A little rounding off can make a frame a kind of “O,” so it seemed clear how this poster, “O is for Odetta,” should be framed. The 21″ x 15″ silkscreen is by long time Berkeley High School art teacher Miriam Klein Stahl, and is one of her illustrations for the children’s book “Rad American Women, A-Z” written by Kate Schatz. The frame is walnut stained black. I found Ms Stahl’s bold graphic handling of form rather wonderful, and so shaped the frame in appreciation.
Speaking of appreciation, Bob Dylan once told an interviewer that, “The first thing that turned me on to folk singing was Odetta.” Often called “the voice of the civil rights movement” and proclaimed by Martin Luther King, Jr. the queen of American folk music, Odetta sang at the historic 1963 March on Washington where King delivered his “I Have a Dream Speech.”
“Odetta Holmes was born in Birmingham, Ala., on Dec. 31, 1930, in the depths of the Depression,” according to her December 2008 obituary in the New York Times. “The music of that time and place,” the Times wrote, ”particularly prison songs and work songs recorded in the fields of the Deep South, shaped her life.” Odetta herself once framed the significance of those songs to her life and career in words that today, in the wake of the murder of George Floyd, are haunting:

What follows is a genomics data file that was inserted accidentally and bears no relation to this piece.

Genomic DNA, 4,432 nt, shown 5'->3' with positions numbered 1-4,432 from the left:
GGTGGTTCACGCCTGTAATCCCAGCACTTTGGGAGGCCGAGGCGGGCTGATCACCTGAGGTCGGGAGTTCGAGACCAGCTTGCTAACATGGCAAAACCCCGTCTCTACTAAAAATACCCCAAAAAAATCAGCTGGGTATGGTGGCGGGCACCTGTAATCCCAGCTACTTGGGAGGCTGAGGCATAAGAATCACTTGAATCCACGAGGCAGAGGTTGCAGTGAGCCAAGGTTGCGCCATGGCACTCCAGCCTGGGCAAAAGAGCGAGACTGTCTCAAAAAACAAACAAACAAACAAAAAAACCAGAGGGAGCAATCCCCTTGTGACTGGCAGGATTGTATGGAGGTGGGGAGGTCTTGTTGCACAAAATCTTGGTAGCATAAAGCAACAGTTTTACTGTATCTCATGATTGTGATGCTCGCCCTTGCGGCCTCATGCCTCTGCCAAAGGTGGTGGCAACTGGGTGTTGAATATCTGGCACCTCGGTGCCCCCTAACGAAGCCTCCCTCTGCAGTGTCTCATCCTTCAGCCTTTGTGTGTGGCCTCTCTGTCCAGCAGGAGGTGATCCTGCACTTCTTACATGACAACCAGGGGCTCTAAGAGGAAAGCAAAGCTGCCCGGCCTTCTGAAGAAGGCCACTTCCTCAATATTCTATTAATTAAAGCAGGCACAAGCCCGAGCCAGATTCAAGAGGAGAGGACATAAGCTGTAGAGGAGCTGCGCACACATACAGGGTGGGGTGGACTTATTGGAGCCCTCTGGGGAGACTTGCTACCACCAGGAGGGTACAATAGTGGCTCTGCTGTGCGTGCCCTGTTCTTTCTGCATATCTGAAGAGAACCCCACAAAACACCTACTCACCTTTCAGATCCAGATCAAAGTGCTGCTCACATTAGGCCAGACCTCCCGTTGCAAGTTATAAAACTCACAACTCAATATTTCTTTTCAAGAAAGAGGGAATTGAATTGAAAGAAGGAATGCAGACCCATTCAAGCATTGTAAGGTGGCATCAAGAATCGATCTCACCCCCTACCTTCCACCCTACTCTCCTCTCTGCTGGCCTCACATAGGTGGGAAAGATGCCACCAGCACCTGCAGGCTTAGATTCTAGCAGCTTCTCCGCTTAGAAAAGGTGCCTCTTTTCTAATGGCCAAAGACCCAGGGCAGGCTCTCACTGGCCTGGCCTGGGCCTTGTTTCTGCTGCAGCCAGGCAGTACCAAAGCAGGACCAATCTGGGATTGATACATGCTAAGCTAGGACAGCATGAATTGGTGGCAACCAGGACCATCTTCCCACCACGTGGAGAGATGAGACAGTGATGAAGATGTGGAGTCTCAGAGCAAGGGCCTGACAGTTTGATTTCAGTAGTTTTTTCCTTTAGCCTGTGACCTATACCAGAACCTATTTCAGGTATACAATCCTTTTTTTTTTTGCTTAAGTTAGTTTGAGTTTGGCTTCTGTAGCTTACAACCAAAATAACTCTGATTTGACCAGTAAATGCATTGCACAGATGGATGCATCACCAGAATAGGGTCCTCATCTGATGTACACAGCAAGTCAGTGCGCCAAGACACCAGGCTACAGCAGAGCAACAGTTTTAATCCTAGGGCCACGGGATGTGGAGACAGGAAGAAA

“They were liberation songs. You’re walking down life’s road, society’s foot is on your throat, every which way you turn you can’t get from under that foot. And you reach a fork in the road and you can either lie down and die or insist upon your life.”
See Odetta in a 1964 concert for television here…
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